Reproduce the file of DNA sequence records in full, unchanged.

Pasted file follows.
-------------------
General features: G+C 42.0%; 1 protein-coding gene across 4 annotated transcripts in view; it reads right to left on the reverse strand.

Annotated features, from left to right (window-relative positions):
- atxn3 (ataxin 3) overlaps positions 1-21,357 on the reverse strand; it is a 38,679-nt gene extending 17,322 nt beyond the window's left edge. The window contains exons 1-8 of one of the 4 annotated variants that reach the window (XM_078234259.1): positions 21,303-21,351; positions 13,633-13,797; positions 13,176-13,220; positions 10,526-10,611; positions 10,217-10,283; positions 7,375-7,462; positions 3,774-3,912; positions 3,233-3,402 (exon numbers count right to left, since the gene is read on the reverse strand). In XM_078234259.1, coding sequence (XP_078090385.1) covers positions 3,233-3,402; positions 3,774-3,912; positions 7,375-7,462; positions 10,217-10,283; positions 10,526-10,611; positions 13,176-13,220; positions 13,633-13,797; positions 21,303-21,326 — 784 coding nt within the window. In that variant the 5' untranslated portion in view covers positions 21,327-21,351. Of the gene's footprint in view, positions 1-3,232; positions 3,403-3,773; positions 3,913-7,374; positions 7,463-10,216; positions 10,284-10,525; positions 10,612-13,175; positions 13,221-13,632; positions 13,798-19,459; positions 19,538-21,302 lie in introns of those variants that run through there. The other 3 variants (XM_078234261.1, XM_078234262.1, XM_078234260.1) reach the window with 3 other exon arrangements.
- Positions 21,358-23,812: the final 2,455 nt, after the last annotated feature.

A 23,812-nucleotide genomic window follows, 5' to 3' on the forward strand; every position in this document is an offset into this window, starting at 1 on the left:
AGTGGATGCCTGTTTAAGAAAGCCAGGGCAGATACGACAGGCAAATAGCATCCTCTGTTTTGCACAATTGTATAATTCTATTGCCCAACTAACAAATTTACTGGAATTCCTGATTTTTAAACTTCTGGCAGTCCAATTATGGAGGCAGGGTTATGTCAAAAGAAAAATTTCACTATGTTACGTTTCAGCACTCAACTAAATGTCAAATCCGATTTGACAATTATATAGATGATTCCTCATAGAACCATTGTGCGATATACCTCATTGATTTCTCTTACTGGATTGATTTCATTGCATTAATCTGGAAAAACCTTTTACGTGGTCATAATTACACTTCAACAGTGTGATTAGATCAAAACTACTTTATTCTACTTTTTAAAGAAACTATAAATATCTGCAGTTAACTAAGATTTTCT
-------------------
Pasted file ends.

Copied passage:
General features: G+C 42.0%; 1 protein-coding gene across 4 annotated transcripts in view; it reads right to left on the reverse strand.

Annotated features, from left to right (window-relative positions):
- atxn3 (ataxin 3) overlaps positions 1-21,357 on the reverse strand; it is a 38,679-nt gene extending 17,322 nt beyond the window's left edge. The window contains exons 1-8 of one of the 4 annotated variants that reach the window (XM_078234259.1): positions 21,303-21,351; positions 13,633-13,797; positions 13,176-13,220; positions 10,526-10,611; positions 10,217-10,283; positions 7,375-7,462; positions 3,774-3,912; positions 3,233-3,402 (exon numbers count right to left, since the gene is read on the reverse strand). In XM_078234259.1, coding sequence (XP_078090385.1) covers positions 3,233-3,402; positions 3,774-3,912; positions 7,375-7,462; positions 10,217-10,283; positions 10,526-10,611; positions 13,176-13,220; positions 13,633-13,797; positions 21,303-21,326 — 784 coding nt within the window. In that variant the 5' untranslated portion in view covers positions 21,327-21,351. Of the gene's footprint in view, positions 1-3,232; positions 3,403-3,773; positions 3,913-7,374; positions 7,463-10,216; positions 10,284-10,525; positions 10,612-13,175; positions 13,221-13,632; positions 13,798-19,459; positions 19,538-21,302 lie in introns of those variants that run through there. The other 3 variants (XM_078234261.1, XM_078234262.1, XM_078234260.1) reach the window with 3 other exon arrangements.
- Positions 21,358-23,812: the final 2,455 nt, after the last annotated feature.

A 23,812-nucleotide genomic window follows, 5' to 3' on the forward strand; every position in this document is an offset into this window, starting at 1 on the left:
AGTGGATGCCTGTTTAAGAAAGCCAGGGCAGATACGACAGGCAAATAGCATCCTCTGTTTTGCACAATTGTATAATTCTATTGCCCAACTAACAAATTTACTGGAATTCCTGATTTTTAAACTTCTGGCAGTCCAATTATGGAGGCAGGGTTATGTCAAAAGAAAAATTTCACTATGTTACGTTTCAGCACTCAACTAAATGTCAAATCCGATTTGACAATTATATAGATGATTCCTCATAGAACCATTGTGCGATATACCTCATTGATTTCTCTTACTGGATTGATTTCATTGCATTAATCTGGAAAAACCTTTTACGTGGTCATAATTACACTTCAACAGTGTGATTAGATCAAAACTACTTTATTCTACTTTTTAAAGAAACTATAAATATCTGCAGTTAACTAAGATTTTCT